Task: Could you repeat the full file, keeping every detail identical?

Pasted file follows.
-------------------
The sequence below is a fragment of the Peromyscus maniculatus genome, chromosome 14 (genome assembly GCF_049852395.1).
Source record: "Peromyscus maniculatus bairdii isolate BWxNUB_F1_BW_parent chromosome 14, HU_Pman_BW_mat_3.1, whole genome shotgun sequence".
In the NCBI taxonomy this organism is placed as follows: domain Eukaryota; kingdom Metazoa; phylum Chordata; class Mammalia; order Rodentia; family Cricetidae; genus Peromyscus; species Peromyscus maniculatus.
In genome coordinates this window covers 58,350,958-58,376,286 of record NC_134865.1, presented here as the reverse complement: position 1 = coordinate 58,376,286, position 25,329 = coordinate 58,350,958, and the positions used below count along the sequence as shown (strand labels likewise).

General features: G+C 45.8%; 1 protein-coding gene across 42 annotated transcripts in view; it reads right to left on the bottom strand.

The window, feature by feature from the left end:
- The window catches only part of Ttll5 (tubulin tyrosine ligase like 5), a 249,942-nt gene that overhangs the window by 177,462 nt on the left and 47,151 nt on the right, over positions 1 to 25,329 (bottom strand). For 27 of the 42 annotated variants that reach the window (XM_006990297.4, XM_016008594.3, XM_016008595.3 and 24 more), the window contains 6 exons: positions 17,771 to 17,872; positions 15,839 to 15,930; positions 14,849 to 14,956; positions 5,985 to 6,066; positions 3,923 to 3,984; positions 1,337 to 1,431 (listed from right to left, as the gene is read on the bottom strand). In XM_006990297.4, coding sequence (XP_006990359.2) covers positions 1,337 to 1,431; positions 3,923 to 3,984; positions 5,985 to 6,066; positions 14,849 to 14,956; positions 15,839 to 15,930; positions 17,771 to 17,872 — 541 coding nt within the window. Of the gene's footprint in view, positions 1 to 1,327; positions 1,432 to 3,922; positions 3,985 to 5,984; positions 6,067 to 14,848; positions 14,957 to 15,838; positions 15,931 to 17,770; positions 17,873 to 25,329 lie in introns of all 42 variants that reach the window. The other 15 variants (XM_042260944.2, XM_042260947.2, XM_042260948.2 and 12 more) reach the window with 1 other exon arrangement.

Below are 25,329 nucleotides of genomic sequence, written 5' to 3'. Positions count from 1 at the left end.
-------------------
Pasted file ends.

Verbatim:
The sequence below is a fragment of the Peromyscus maniculatus genome, chromosome 14 (genome assembly GCF_049852395.1).
Source record: "Peromyscus maniculatus bairdii isolate BWxNUB_F1_BW_parent chromosome 14, HU_Pman_BW_mat_3.1, whole genome shotgun sequence".
In the NCBI taxonomy this organism is placed as follows: domain Eukaryota; kingdom Metazoa; phylum Chordata; class Mammalia; order Rodentia; family Cricetidae; genus Peromyscus; species Peromyscus maniculatus.
In genome coordinates this window covers 58,350,958-58,376,286 of record NC_134865.1, presented here as the reverse complement: position 1 = coordinate 58,376,286, position 25,329 = coordinate 58,350,958, and the positions used below count along the sequence as shown (strand labels likewise).

General features: G+C 45.8%; 1 protein-coding gene across 42 annotated transcripts in view; it reads right to left on the bottom strand.

The window, feature by feature from the left end:
- The window catches only part of Ttll5 (tubulin tyrosine ligase like 5), a 249,942-nt gene that overhangs the window by 177,462 nt on the left and 47,151 nt on the right, over positions 1 to 25,329 (bottom strand). For 27 of the 42 annotated variants that reach the window (XM_006990297.4, XM_016008594.3, XM_016008595.3 and 24 more), the window contains 6 exons: positions 17,771 to 17,872; positions 15,839 to 15,930; positions 14,849 to 14,956; positions 5,985 to 6,066; positions 3,923 to 3,984; positions 1,337 to 1,431 (listed from right to left, as the gene is read on the bottom strand). In XM_006990297.4, coding sequence (XP_006990359.2) covers positions 1,337 to 1,431; positions 3,923 to 3,984; positions 5,985 to 6,066; positions 14,849 to 14,956; positions 15,839 to 15,930; positions 17,771 to 17,872 — 541 coding nt within the window. Of the gene's footprint in view, positions 1 to 1,327; positions 1,432 to 3,922; positions 3,985 to 5,984; positions 6,067 to 14,848; positions 14,957 to 15,838; positions 15,931 to 17,770; positions 17,873 to 25,329 lie in introns of all 42 variants that reach the window. The other 15 variants (XM_042260944.2, XM_042260947.2, XM_042260948.2 and 12 more) reach the window with 1 other exon arrangement.

Below are 25,329 nucleotides of genomic sequence, written 5' to 3'. Positions count from 1 at the left end.